• Prime Minister Nikol Pashinyan has expressed the urgency for Armenia to define its border with Azerbaijan to prevent possible hostilities.
  • Azerbaijan launched a military campaign last year to regain control of the Karabakh region, ending decades of ethnic Armenian separatist rule.
  • Despite an agreement to negotiate a peace treaty, residents of Armenia’s border regions continue to resist delimitation.

Armenia’s prime minister said on Tuesday that the Caucasus nation must quickly establish the border with neighboring Azerbaijan to prevent a new round of hostilities.

Last year, Azerbaijan launched a lightning-fast military campaign to retake the Karabakh region, ending three decades of rule by ethnic Armenian separatists there.

In December, both sides agreed to begin negotiations on a peace treaty. However, many residents of Armenia’s border regions have resisted the demarcation efforts, seeing it as an encroachment by Azerbaijan into areas they consider their own.

Germany is hosting talks to promote the peace treaty between Armenia and Azerbaijan

Prime Minister Nikol Pashinyan, speaking to residents of the border village of Voskepar in the Tavush region, warned that Armenia’s refusal to demarcate the border could trigger a new confrontation.

Nikol Pashinyan

Armenia’s Prime Minister Nikol Pashinyan speaks during joint statements with NATO Secretary General Jens Stoltenberg after their meeting on March 19, 2024 in Yerevan, Armenia. (Stepan Poghosyan/Photolure via AP)

“That would mean a war could break out by the end of the week,” Pashinyan said. He pointed out that the border demarcation should be based on the mutual recognition of the territorial integrity of Armenia and Azerbaijan based on Soviet maps from 1991, when both were still part of the Soviet Union.

“We should not allow the war to start,” Pashinyan said. “And that is also the reason why we decided to draw borders in these parts of Armenia.”

The opposition blamed Pashinyan and organized a long series of protests against him for allowing Azerbaijan to expel ethnic Armenian troops and regain control of Karabakh. The region, known internationally as Nagorno-Karabakh, and much of the surrounding territory came fully under the control of ethnic Armenian forces backed by Armenia after the end of a separatist war in 1994.

Azerbaijan recaptured parts of Karabakh and most of the surrounding territory in a six-week war in 2020. Then last September it launched an airstrike that routed separatist forces in one day and forced them to lay down their arms. Afterwards, more than 100,000 ethnic Armenians fled the region, leaving it virtually deserted.

The hostilities have severely strained relations between Russia and Armenia, with Armenian authorities accusing Russian peacekeepers stationed in Nagorno-Karabakh after the 2020 war of failing to stop Azerbaijan’s attack in September. Moscow, which has a military base in Armenia, rejected the allegations, saying its troops had no mandate to intervene.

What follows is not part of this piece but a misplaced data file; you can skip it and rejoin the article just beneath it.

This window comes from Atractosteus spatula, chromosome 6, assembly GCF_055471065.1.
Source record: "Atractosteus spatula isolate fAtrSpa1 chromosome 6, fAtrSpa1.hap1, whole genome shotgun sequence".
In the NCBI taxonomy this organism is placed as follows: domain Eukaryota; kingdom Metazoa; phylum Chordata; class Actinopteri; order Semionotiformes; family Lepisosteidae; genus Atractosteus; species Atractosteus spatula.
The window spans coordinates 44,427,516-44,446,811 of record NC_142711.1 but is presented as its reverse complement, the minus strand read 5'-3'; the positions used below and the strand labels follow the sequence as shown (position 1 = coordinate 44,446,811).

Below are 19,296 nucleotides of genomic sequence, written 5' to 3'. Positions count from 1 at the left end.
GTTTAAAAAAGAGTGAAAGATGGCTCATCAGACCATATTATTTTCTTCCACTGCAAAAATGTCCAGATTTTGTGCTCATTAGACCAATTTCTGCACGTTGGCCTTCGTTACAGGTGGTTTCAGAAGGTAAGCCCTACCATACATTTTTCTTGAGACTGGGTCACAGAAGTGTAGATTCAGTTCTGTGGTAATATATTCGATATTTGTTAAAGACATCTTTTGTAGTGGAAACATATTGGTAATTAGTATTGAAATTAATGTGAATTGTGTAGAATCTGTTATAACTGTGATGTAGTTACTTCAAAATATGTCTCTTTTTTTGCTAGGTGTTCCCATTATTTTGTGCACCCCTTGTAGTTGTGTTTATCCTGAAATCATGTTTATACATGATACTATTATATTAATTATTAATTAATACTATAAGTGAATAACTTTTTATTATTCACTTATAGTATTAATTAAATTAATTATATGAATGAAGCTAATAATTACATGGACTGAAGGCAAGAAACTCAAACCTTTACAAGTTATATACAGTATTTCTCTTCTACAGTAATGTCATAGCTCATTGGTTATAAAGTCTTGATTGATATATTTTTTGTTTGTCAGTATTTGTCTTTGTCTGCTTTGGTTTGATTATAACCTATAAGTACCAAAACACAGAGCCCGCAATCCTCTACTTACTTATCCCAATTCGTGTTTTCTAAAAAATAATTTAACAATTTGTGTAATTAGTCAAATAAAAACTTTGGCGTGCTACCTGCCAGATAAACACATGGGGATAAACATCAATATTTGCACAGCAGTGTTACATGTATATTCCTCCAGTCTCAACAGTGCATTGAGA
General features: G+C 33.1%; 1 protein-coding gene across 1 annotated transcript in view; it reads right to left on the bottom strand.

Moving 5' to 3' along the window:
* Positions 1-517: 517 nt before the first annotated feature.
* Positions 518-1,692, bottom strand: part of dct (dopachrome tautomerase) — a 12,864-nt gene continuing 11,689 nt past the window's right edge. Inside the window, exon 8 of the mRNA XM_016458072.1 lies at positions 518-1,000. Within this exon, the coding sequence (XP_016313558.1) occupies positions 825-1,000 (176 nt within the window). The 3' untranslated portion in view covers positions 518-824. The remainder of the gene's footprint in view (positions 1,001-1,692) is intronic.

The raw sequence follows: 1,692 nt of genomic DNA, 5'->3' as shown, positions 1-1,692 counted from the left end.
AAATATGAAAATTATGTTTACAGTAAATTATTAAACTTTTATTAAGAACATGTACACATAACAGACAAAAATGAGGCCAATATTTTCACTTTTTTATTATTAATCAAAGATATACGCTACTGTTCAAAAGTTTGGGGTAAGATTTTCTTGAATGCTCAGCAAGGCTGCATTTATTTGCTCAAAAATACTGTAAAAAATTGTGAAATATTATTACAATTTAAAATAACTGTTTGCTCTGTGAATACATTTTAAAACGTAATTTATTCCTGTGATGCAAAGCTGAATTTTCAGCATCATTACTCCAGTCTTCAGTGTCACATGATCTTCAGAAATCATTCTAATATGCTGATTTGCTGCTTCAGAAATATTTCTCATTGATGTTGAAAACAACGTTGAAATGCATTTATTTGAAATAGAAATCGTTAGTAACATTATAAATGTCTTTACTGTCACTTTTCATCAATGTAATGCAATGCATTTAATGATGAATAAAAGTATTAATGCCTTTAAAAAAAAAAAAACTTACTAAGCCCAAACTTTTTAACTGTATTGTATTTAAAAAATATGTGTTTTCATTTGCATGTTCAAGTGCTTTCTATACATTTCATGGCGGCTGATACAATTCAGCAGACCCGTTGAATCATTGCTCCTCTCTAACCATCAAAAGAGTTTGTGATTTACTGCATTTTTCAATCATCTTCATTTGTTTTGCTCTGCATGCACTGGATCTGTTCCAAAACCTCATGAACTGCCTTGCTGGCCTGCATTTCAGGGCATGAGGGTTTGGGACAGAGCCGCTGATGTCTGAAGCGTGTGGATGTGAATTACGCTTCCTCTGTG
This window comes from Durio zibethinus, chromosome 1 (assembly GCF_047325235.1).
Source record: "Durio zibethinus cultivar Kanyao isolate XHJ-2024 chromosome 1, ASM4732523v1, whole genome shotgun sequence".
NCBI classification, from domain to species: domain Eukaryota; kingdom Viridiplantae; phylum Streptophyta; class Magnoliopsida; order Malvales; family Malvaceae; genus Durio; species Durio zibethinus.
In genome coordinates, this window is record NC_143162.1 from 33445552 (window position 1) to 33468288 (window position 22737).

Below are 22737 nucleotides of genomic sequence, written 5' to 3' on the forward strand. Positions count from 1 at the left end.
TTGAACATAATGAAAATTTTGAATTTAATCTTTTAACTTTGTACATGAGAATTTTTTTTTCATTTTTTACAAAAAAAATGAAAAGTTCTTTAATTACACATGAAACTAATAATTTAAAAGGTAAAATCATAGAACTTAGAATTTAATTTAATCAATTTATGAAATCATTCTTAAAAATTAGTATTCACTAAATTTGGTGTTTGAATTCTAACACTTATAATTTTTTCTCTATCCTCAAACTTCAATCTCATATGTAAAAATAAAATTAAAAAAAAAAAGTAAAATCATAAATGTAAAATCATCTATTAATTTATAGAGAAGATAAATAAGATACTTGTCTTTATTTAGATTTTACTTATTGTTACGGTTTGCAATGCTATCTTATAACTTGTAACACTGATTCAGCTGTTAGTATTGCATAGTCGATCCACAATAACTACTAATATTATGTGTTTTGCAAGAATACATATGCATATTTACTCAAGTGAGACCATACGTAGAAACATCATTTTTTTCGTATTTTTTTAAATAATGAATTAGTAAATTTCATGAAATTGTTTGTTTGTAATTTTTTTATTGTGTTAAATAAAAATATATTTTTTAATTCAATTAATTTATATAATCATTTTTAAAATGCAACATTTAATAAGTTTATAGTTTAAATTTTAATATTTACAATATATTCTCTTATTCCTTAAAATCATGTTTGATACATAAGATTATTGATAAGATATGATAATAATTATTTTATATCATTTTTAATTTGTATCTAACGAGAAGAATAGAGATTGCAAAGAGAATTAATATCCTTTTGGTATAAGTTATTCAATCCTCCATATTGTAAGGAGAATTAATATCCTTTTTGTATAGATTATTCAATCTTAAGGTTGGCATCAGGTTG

Moscow, in turn, is angered by Pashinyan’s efforts to deepen ties with the West and distance his country from a Russian-dominated security alliance of former Soviet states. Russia was also angered by Armenia’s decision to join the International Criminal Court, which last year indicted Russian President Vladimir Putin for alleged war crimes related to the war in Ukraine.

Pashinyan underlined Armenia’s intention to build close ties with the West when he hosted visiting NATO Secretary General Jens Stoltenberg for talks on Tuesday.

“We want to continue and develop the existing political dialogue and expand our partnership with the alliance and some of its members,” Pashinyan said after the talks.

The Armenian Prime Minister is faced with demands from the military to resign and speaks of a coup

He said Yerevan would welcome NATO’s efforts to normalize relations between Armenia and Azerbaijan.

“We expect strong support from the international community, including NATO, for the peace process between Armenia and Azerbaijan,” he said.

Stoltenberg, who traveled to Armenia at the conclusion of his three-day tour of the South Caucasus region, which also included visits to Azerbaijan and Georgia, praised Armenia for its contribution to NATO peacekeeping operations, including the alliance’s peacekeeping mission in Kosovo. “NATO supports Armenia’s sovereignty and territorial integrity as well as your peaceful aspirations,” he said.

Stoltenberg stressed the need for Armenia and Azerbaijan to reach an agreement on the normalization of relations, stressing that “this is important for Euro-Atlantic security as we face a more dangerous world.”

During his visit to Azerbaijan on Sunday, the NATO chief encouraged the country to “take advantage of this opportunity to reach a lasting peace agreement with Armenia.”

By admin

Leave a Reply

Your email address will not be published. Required fields are marked *